As women they are so entwined with our self esteem and feelings of worth that many times it’s simply impossible to separate the two. Now imagine that your feelings of being “womanly” are the ones you can only see with your eyes. For instance when you gaze into the mirror you see yourself, your breasts, your lovely, curving hips and they all tell you that you are a woman, that your body is a vessel and that you are built to make and carry life.
Now imagine that that body—the one you have dressed and cared for all your life, the one you can see is capable of its role—betrayed you.
It happened to me the day I was diagnosed with infertility and it was devastating to my image of myself as a woman.
I could see all the characteristics that told the world I was female but the one thing that would give credence to it was always out of my reach. Month after month and year after year it eluded me.
I had always thought of my body as powerful. From the time that my breaths arrived, going from a B to a C cup within moments it seemed, to the wide swing of my hips as I wandered through puberty, I found that the way I looked held clout and purpose. Like a superhero, I could use my looks for good or evil but the choice was always mine.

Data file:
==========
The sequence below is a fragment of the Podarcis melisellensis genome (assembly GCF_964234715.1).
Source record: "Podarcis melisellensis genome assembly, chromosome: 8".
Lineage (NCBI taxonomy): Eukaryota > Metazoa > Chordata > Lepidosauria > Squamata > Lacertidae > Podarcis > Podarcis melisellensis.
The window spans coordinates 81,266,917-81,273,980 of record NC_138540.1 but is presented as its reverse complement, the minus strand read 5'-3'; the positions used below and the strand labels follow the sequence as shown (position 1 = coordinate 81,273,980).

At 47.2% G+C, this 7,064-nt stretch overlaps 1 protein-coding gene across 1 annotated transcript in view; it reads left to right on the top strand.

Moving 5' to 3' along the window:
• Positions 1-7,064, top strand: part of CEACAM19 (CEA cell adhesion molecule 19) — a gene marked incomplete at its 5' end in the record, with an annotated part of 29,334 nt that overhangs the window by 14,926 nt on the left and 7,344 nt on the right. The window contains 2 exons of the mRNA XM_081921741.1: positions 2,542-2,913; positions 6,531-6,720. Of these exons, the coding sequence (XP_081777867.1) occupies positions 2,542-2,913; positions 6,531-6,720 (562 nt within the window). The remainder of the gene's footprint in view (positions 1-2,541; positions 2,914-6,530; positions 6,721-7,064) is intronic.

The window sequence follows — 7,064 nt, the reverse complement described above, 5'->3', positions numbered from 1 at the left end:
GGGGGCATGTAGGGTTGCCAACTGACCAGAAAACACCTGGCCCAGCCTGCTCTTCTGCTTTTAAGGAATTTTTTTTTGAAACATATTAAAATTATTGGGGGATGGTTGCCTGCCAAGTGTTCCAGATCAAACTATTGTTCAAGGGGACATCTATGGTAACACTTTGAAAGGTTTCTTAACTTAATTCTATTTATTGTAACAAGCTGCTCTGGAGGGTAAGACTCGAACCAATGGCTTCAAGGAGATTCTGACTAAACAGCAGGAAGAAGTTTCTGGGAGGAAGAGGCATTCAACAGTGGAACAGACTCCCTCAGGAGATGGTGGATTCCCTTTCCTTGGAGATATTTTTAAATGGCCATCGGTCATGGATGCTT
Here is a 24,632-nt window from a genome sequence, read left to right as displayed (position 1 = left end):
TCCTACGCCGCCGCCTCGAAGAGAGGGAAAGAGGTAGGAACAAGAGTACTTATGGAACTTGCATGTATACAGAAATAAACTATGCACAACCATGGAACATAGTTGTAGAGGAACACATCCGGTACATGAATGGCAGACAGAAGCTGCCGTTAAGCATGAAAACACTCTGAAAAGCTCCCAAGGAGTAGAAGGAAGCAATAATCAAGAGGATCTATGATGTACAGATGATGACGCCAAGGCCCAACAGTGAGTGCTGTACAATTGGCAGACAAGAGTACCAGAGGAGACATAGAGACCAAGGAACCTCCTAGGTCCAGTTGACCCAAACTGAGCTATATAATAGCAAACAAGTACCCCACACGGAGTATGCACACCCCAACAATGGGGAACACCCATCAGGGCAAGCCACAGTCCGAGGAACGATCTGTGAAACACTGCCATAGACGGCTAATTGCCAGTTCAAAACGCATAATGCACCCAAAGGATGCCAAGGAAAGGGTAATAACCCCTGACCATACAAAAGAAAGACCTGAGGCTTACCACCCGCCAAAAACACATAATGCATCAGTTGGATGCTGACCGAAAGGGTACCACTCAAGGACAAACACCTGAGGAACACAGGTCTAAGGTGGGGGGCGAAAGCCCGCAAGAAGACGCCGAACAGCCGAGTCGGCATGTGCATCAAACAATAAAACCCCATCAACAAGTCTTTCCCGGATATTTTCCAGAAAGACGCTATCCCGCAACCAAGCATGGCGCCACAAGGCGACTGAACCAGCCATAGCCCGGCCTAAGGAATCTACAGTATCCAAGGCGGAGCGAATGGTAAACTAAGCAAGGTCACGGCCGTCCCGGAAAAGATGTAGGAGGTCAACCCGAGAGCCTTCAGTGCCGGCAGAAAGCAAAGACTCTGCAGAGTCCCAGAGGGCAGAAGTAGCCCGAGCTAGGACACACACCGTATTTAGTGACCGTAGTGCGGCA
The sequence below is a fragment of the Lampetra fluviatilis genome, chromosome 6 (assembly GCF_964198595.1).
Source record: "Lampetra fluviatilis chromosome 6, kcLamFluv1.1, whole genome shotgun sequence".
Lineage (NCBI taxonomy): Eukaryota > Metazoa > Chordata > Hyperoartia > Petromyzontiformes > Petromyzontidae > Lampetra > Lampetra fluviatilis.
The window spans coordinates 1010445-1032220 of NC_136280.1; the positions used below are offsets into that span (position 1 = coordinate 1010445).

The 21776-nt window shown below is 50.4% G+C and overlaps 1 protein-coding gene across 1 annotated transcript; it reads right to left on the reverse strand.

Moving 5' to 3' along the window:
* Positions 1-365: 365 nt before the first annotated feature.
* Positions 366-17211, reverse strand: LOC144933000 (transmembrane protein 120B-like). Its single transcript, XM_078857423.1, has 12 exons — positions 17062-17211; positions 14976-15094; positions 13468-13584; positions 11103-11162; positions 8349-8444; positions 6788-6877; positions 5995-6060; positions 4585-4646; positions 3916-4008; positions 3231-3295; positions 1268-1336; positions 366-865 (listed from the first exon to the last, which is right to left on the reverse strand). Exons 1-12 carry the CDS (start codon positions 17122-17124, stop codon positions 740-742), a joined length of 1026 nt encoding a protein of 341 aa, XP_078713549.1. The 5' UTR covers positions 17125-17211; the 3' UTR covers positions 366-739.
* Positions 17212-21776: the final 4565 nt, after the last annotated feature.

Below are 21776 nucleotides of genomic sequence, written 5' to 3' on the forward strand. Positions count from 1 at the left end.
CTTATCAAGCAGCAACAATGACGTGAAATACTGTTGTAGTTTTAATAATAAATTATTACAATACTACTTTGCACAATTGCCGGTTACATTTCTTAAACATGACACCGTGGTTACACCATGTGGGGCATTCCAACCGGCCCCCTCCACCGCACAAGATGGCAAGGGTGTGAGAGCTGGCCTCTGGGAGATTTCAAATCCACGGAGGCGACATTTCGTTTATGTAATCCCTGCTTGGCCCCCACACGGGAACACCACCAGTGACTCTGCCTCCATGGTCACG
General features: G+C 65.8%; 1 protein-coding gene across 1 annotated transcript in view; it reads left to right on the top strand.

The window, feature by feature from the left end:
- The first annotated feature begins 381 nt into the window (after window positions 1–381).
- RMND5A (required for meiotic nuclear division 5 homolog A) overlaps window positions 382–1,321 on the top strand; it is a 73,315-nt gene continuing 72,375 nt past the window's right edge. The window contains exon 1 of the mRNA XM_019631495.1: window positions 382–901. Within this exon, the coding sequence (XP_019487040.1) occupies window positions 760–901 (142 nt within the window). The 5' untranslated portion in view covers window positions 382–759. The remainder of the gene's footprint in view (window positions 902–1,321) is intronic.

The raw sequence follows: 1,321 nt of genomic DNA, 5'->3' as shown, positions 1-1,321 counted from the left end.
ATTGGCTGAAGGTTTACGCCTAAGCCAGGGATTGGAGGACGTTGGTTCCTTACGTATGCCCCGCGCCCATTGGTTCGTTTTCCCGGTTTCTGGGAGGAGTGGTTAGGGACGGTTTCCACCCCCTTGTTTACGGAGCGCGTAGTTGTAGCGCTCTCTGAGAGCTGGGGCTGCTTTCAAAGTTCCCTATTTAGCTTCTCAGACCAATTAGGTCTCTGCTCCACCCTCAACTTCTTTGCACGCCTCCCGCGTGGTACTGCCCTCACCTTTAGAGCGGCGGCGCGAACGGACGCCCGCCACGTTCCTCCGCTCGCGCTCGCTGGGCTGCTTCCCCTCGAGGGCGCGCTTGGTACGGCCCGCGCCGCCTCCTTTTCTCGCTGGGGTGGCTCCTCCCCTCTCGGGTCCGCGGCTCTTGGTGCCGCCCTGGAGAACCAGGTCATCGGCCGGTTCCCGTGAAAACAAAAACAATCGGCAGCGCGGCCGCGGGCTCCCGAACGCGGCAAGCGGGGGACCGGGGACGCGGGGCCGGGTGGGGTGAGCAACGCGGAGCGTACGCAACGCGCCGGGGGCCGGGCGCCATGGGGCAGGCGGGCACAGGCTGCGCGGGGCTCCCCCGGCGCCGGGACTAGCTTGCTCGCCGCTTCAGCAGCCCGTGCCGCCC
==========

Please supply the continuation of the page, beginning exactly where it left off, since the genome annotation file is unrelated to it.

My body, my choices.
But when I was faced with the fact that I could not control my cycles or demand my ovaries and uterus work, I was spun into a vortex of self loathing and disappointment. I remember the first time I looked at my body after the tests came back, the “unexplained infertility” diagnosis banging around in my head, and I hated what I saw. Even the parts that I couldn’t see had become enemies and they had robbed me of a happy, fulfilled sex life, a feeling of self worth and a love for the gift that my own body truly was.
Instead of wanting to saunter down the stairs in a pair of size 6 jeans or rock a two-piece bikini, I wanted more than anything for my body to change and swell. I wanted to turn sideways in the mirror and see my tummy expand with the promise and hope of a family.
I wanted my body to fulfill its promises to me.
It’s been five years since my body, with the help of advanced medical procedures and a good dose of miracles, finally complied, allowing me to carry and cradle my sons in my own womb. It’s been five years since I’ve truly hated my reflection in the mirror and cursed the attributes that told the world I was a woman.
The forgiveness has been slow but steady and while I am not a size 6 or a rocking a two-piece bikini yet I am holding the children I dreamt of in my arms now, and I try to thank my beautiful body every day for that.